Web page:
Fun Holiday Facts to Brighten Your Day, plus…
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Fun Holiday Facts 2023
Because we all enjoy having something to smile about (and some fun or even a bit bizarre trivia for holiday get-togethers), here are 12 fun – and unusual – holiday facts that you might not know. Test the knowledge of friends and co-workers, and see how many you can baffle!
People have been sending Christmas cards for 170 years
The custom of sending Christmas cards began in the U.K. in 1843 because Sir Henry Cole wanted to encourage people to use the new Post Office system. You wonder what he would think about today’s digital cards…
The biggest Christmas gift of all time
Do you know what the biggest present in history is? Hint: It sits in New York harbor. In 1865, Edouard de Laboulaye proposed a gift from France to the U.S. to commemorate their commitment to democracy and to honor the late president Abraham Lincoln. The Statue of Liberty was officially dedicated in 1886.
Jingle Bells was the first song in space
In 1965, Jingle Bells became the first song to be played in space. Not just the first Christmas song… but the first song ever! During the Gemini 6A space flight, it was broadcast as a prank from the astronauts to the planet below. Wonder who else heard it…
And about that song…
Jingle Bells was originally a song written for the Thanksgiving and not Christmas. And, it’s original title was ‘The One Horse Open Sleigh’. Probably explains the words, ‘to grandmother’s house we go…’
Tinsel was initially made with real silver
Tinsel was made initially with extruded silver to create its shimmery effect. Because silver tarnishes quickly, different metals were used over the years. Modern tinsel is made using various forms of plastic, so it’s lighter and cheaper than using real metals.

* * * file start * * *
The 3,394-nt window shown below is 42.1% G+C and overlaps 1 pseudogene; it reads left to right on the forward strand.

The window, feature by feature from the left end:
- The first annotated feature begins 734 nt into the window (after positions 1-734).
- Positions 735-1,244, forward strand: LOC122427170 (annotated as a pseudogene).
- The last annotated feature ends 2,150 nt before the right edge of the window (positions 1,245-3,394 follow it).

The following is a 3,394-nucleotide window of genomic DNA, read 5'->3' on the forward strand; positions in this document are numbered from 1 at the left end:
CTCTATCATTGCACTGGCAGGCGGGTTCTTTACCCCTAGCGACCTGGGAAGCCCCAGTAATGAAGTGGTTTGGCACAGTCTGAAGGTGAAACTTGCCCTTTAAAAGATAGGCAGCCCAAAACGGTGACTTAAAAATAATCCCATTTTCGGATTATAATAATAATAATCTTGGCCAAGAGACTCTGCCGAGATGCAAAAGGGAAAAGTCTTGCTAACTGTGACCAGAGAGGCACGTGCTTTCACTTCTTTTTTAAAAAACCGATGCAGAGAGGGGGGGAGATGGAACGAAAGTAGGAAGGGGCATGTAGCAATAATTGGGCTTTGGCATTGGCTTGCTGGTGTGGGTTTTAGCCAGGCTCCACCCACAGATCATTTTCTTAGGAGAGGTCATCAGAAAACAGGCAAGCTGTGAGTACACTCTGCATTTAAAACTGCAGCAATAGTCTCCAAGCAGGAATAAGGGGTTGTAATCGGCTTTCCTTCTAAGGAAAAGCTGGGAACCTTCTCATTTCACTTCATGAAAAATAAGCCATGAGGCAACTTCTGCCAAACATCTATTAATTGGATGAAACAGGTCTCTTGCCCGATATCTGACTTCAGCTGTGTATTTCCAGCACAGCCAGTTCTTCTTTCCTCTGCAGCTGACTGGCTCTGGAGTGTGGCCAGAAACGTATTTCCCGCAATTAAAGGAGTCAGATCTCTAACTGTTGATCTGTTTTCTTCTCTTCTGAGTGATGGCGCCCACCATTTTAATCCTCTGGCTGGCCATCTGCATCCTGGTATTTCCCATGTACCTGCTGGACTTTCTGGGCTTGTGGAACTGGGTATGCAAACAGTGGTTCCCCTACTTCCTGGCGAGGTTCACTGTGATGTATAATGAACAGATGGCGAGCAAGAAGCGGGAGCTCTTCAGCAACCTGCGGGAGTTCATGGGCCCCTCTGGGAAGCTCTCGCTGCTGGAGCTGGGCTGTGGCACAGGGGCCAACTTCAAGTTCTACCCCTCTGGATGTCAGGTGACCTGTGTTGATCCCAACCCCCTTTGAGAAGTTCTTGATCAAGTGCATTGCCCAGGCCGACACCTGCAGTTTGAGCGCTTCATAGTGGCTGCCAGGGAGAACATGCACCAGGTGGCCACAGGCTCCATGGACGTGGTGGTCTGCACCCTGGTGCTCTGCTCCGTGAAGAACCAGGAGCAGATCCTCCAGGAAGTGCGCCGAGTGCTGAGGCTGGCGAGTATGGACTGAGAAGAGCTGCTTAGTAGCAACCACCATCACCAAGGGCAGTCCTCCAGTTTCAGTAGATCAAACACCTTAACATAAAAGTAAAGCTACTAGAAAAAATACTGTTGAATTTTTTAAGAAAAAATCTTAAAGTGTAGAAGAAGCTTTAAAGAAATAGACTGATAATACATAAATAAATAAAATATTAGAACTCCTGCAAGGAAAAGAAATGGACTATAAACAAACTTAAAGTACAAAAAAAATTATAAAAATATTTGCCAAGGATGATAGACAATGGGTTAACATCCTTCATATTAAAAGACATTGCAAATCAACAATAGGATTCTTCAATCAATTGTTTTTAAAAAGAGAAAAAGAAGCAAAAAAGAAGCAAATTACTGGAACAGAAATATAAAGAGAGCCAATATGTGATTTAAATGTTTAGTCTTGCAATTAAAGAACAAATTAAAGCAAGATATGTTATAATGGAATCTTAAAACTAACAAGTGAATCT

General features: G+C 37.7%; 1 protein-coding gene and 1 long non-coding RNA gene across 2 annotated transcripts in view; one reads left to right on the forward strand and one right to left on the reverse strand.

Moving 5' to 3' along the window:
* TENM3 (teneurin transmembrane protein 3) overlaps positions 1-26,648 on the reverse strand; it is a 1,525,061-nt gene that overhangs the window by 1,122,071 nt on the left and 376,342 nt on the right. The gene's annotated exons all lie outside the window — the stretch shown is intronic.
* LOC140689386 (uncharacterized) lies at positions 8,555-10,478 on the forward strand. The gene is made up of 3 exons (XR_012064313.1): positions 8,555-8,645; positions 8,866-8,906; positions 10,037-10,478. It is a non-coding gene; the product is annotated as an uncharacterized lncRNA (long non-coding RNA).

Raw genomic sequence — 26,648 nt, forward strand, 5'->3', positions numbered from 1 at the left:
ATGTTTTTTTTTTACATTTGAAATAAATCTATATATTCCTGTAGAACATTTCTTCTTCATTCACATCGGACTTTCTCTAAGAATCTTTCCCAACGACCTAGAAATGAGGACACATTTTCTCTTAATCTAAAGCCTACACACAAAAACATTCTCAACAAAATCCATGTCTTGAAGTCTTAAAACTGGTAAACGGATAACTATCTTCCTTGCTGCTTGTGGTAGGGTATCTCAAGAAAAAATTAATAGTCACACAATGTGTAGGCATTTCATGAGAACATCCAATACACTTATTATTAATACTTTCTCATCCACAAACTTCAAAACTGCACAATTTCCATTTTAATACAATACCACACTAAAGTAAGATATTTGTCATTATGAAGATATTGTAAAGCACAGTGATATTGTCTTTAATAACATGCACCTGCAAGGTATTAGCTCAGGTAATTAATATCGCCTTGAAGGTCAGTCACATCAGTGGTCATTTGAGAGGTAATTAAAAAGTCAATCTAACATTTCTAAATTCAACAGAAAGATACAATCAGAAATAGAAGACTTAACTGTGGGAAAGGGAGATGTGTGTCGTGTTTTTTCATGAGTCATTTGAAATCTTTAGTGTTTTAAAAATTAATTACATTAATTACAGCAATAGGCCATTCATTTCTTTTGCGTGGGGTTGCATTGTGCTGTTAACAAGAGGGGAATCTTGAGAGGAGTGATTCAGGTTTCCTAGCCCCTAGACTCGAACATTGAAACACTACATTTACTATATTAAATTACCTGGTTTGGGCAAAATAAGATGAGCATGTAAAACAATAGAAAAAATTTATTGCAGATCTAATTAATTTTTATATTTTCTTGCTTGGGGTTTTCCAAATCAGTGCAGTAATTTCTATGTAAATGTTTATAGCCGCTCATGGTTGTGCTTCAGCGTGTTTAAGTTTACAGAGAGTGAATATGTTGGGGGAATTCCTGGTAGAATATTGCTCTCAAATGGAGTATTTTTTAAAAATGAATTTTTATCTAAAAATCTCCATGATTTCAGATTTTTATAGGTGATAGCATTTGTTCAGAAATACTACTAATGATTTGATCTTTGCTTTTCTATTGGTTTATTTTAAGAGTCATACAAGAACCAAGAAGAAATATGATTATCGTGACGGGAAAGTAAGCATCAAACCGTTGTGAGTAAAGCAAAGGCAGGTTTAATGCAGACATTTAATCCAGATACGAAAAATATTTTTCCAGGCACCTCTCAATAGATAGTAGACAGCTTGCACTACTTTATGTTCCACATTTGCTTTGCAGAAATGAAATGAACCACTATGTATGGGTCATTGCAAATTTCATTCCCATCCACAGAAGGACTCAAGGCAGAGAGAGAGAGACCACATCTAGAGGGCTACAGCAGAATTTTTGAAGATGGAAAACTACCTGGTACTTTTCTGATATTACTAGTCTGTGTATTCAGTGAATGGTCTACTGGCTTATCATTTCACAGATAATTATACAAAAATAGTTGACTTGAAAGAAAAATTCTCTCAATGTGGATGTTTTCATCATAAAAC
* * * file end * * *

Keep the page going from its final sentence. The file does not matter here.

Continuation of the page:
Spoiler alert! Santa wasn’t always dressed in red
Santa originally appeared in a variety of colored fur-trimmed robes, including blue, purple and brown. He first appeared in red in the 1870s, but it was not until Coca-Cola’s early 1900s campaign that the jolly old elf in his red suit we know today first appeared. Ho-ho-ho!
It wasn’t always presents
Santa always brings presents, right? Not true. Bad little boys and girls would only receive lumps of coal in their shoes or stocking. Other such punishments would include stones, ashes, and cold potatoes. Kids today don’t know how good they have it.
Santa has his own postcode
Those long lists have to go somewhere! Each year, Canada Post helps Santa respond to thousands of letters sent from around the world to him, with the address being Santa Claus, North Pole, H0H 0H0, Canada. Now you know where to send your letters!
Rudolph was a marketing creation
Rudolph the Red-Nosed Reindeer was created for a marketing campaign by the department store, Montgomery Ward, who wanted to make fun coloring books to give away to children in 1939. The popular cartoon was released on December 6, 1964.
How many kids believe in Santa Claus?
An estimated 85% of American kids do. And the average age when children stop believing is eight – although their older brothers and sisters may have something to say about that.
Candy canes date back to 1670
The choirmaster at the Cologne Cathedral in Germany gave the red and white sugar sticks to young singers to keep them quiet during the Living Creche (Nativity Scene) tradition on Christmas Eve.
Spiders are a traditional Eastern European Christmas decoration
In many Eastern European countries, finding a spider or a spider’s web in a Christmas tree is a symbol of good luck, from the legend of the Christmas spider. The children of a poor widow found a pinecone in summer and cared for it until it became a tree. Waking up Christmas morning, they found it covered with real silver and gold cobwebs. I’ll stick with bulbs…